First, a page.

Do Bariatric Surgery Patients Deserve Applause For Their Weight Loss?

Many people in my life have opted for weight loss surgery and are always applauded for their weight loss. But I question such praise; have they really taken control of their health into their own hands, or are they just another statistic in a life-altering surgery?

I mean if someone has a facelift, we tell them they look great, sometimes even better… but don’t congratulate them on choosing elective surgery.

Even so, the majority of the weight-loss patients gain it back.

Maybe there has to be some effort on their part. The one thing that bothers me is that when a relative of mine had it done, they had to go on a liquid based diet for two weeks before the surgery. If that’s the case, why not just change your eating habits if you have the will power to do that?

Sure they looked great after the surgery but there are some serious risks.

All of that aside, the real question is, what are they doing that deserves applause? They aren’t really changing their eating habits by choice. Their goal is obviously to lose weight, but at what cost? Why not just lock their jaw? Oh, that’s right… that has been tried before and didn’t work either.

Most celebrities who have had the surgery lie about it. Even the ones like Kirstie Alley or Mike Huckabee are accused of having the surgery and so far there, all lips remained sealed.

And then there are cases like Carnie Wilson, who has basically been a spokesmodel for Bariatric Surgery, shouting from the rooftops over their weight loss surgery.

…and she gained it back and starred on Celebrity Fit Club. We still have hope for Star Jones though, right?

Applause for the Star?

I ask you: Is the surgery worth the risks if you can gain it back like Carnie Wilson or many others?

It is always your choice… but there have to be other options.

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4 responses to “Do Bariatric Surgery Patients Deserve Applause For Their Weight Loss?

  1. Almost 5 years ago I made the best decision of my life: to get healthy. I had weight loss surgery (Gastric Bypass 6/06, the weight loss resolved my GERD, severe sleep apnea, high blood pressure, I’m off all medications (was on 8), went from size 28 to 4. Having surgery *is not a solution for everyone* it was the right one for me. I want to stress it goes HAND IN HAND w/ HEALTHY EATING, DAILY EXERCISE & MOST IMPORTANTLY (the hardest part IMHO) working on the head stuff (the why’s of why I got fat.) This is a lifelong war vs. obesity. Having surgery was just one battle, everyday I wake up & fight. My before & now pic: http://www.theworldaccordingtoeggface.com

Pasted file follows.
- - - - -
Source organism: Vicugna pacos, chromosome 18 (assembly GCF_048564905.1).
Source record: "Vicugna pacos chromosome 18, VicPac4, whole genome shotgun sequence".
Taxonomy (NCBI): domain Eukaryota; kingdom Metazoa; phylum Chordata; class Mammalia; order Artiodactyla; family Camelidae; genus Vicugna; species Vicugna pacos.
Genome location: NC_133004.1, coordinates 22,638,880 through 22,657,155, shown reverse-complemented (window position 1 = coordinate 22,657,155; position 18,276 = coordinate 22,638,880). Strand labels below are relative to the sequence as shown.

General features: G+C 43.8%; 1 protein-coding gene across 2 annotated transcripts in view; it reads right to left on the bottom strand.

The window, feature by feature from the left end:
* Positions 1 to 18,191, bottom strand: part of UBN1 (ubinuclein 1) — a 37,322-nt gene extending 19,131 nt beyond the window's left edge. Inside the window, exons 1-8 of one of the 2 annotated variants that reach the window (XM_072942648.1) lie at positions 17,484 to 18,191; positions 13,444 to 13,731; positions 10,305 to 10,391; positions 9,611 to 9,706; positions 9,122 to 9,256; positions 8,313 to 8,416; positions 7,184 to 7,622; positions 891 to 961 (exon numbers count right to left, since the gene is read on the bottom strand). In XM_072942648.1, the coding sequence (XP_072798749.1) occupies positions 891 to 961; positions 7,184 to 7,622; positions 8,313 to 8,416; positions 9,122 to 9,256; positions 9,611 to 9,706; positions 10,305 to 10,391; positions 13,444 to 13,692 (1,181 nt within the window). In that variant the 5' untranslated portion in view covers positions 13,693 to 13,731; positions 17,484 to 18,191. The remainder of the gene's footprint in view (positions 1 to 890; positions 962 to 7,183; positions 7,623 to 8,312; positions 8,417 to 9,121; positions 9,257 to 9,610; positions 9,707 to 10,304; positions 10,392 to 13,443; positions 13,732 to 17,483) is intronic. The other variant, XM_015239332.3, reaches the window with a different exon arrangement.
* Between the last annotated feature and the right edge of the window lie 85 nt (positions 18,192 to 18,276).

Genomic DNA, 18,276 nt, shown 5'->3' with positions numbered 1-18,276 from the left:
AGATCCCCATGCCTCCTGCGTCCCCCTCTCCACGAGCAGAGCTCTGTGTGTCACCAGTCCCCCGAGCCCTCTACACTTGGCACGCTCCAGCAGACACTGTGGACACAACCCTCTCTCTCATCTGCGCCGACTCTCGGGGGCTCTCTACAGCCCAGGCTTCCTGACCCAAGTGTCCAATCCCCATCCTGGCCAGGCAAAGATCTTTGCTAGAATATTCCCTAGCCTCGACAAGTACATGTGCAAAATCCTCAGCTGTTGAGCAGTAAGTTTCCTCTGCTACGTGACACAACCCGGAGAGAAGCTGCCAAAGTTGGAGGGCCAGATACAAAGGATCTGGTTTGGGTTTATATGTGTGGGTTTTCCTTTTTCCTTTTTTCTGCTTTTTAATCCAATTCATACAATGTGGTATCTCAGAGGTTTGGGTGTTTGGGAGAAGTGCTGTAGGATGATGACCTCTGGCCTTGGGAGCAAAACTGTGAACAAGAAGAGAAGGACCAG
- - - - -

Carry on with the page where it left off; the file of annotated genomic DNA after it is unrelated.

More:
2. Almost 5 years ago I made the best decision of my life: to get healthy. I had weight loss surgery (Gastric Bypass 6/06, the weight loss resolved my GERD, severe sleep apnea, high blood pressure, I’m off all medications (was on 8), went from size 28 to 4. Having surgery *is not a solution for everyone* it was the right one for me, it was the HEAD START I needed to change my life BUT I want to stress it goes HAND IN HAND w/ HEALTHY EATING, DAILY EXERCISE & MOST IMPORTANTLY (the hardest part IMHO) working on the head stuff (the why’s of why I got fat) This is a lifelong war vs. obesity. Having surgery was just one battle everyday I wake up & fight. My before & now pic on my blog theworldaccordingtoeggface dot com

  3. Great Job Michelle! I hope that your success continues.
    Bariatric surgery is a tool, and a pretty extreme one at that. If a patient truly understands the process, this is a helpful tool in the right patient. The problem is that so many people see this as The Answer, and they don’t do the hard work they need to make it a success.

  4. Had Bariatric Surgery May of 99. 5’2″ 234 on day of surgery. Now 112. Yes I have to still watch what I eat and I exersise, but I look good (am 52) and feel so much better. You have to listen to the docotrs, anyone that says “they did not tell me I could regain the weight” is lying. They are very up front about this tool that you can use to help you lose weight

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